Strouse's 'Morgan': the top-dollar man

April 25, 1999|By Craig Eisendrath | By Craig Eisendrath,Special to the Sun

"Morgan: American Financier," by Jean Strouse. Random House. 796 pages. $34.95.

In the famous Edward Steichen photograph of 1903, J. Pierpont Morgan stares balefully into the viewer's eyes, as if he were about to foreclose on a debt. In his left hand, he grasps what appears to be a dagger.

This was the threatening portrait most Americans held of the famous financier, the object of intense hatred by labor, farmers, small businessmen and political reformers. This portrait, while not completely changed by Strouse, the author of the Bancroft Prize-winning biography "Alice James" (Houghton Mifflin, 1980), is provided depth and nuance.

Nine years in the making, and based on painstaking research on sources perhaps never tapped, including the Morgan family papers, this study is likely to be definitive for a hundred years, although Frederick Lewis Allen's excellent "The Great Pierpont Morgan" (Harper & Row, 1948) is still a good read and a quarter its length.

In a much richer fabric, Strouse's "Morgan" contains many histories. First of all, it shows how Morgan led the formation of a distinctly American form of economy, which was neither the free market proclaimed by Adam Smith, the socialist society advanced by Karl Marx, nor the regulated economy championed by the Progressives.

It was an economy based on "trusts," huge conglomerates operating under single boards of directors and tied to large banking houses, such as Morgan's own, which offered financial stability and substituted for a still non-existent federal banking system.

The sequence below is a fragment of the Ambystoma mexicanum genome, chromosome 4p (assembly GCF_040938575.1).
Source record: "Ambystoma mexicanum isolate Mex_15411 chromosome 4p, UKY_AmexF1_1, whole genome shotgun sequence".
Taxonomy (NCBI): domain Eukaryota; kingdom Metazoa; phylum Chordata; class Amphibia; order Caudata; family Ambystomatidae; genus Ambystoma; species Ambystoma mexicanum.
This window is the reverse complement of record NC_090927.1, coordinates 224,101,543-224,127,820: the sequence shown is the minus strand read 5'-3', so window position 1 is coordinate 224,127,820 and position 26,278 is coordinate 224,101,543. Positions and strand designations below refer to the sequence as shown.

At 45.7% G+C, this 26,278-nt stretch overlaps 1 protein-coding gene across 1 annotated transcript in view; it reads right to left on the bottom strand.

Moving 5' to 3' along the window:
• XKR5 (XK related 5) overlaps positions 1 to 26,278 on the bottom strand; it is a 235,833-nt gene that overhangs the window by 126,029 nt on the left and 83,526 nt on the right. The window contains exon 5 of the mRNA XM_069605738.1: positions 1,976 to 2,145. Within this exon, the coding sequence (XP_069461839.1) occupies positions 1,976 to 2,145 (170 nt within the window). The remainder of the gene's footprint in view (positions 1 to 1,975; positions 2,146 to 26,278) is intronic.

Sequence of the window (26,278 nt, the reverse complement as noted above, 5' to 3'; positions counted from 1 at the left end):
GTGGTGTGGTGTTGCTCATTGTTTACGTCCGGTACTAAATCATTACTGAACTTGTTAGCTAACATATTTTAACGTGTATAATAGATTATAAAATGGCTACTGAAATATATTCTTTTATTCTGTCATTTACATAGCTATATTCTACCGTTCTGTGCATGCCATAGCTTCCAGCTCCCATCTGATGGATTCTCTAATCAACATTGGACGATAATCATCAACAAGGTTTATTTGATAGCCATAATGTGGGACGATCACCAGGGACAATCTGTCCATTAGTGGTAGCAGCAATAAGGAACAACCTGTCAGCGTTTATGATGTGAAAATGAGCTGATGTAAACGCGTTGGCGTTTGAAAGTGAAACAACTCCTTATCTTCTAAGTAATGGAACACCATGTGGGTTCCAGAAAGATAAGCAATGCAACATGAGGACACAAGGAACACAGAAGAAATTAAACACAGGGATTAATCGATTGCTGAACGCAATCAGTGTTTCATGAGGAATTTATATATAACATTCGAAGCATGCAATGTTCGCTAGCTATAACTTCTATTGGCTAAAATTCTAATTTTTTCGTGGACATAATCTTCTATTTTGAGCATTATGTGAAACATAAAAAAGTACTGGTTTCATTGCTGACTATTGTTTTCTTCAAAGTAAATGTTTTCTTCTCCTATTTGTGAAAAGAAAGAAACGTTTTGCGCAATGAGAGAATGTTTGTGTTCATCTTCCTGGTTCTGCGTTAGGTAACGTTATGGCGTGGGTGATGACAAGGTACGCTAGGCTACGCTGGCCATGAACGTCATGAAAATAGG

Strouse details how Morgan consolidated railways, formed U.S. Steel and underwrote General Electric, International Harvester and AT&T. These were the engines for the creation of the largest industrial economy on earth, which formed the basis for a massive relocation of financial resources from London to New York.

Strouse also gives the political background for this economic development, richly illustrated by Morgan's own dealings with the political figures of his day, including Grover Cleveland and Teddy Roosevelt.

Still another history Strouse provides is of the Gilded Age, its social hierarchy, its galas, its alliances. Here was a group of people just learning the ways of aristocracy, with the buying power of Nebuchadnezzars. Strouse offers a rich portrait of how this group, led by Morgan, ransacked Europe and the Middle East for art objects, richly furnishing their own palatial homes and endowing American museums -- in Morgan's case, pre-eminently the Metropolitan Museum of Art.

Finally, connecting all these strands, is a personal biography of Morgan; his descent from two generations of bankers; his long mentorship with his father, Junius, and his early assertion of independence and daring; his intricate balancing of Christian morality and business probity with mistresses, flirtations and "companions" and a level of personal indulgence perhaps unequaled in American life.

Strouse gives us everything we want to know, and often too much, including lists of participants at social gatherings, the price down to cents of purchased items, addresses, dates and financial minutiae, which can swamp the reader.

What the book lacks is an assessment of Morgan's importance for the present. In a new age of instability, we have much to learn from how Morgan balanced stability and growth, although it is clear to most people in the West that the social cost of his version of self-regulated entrepreneurial capitalism cannot be repeated.

Craig Eisendrath has a Ph.D. from Harvard in the History of American Civilization, and is the former executive director of the Pennsylvania Humanities Council.

Pub Date: 04/25/99

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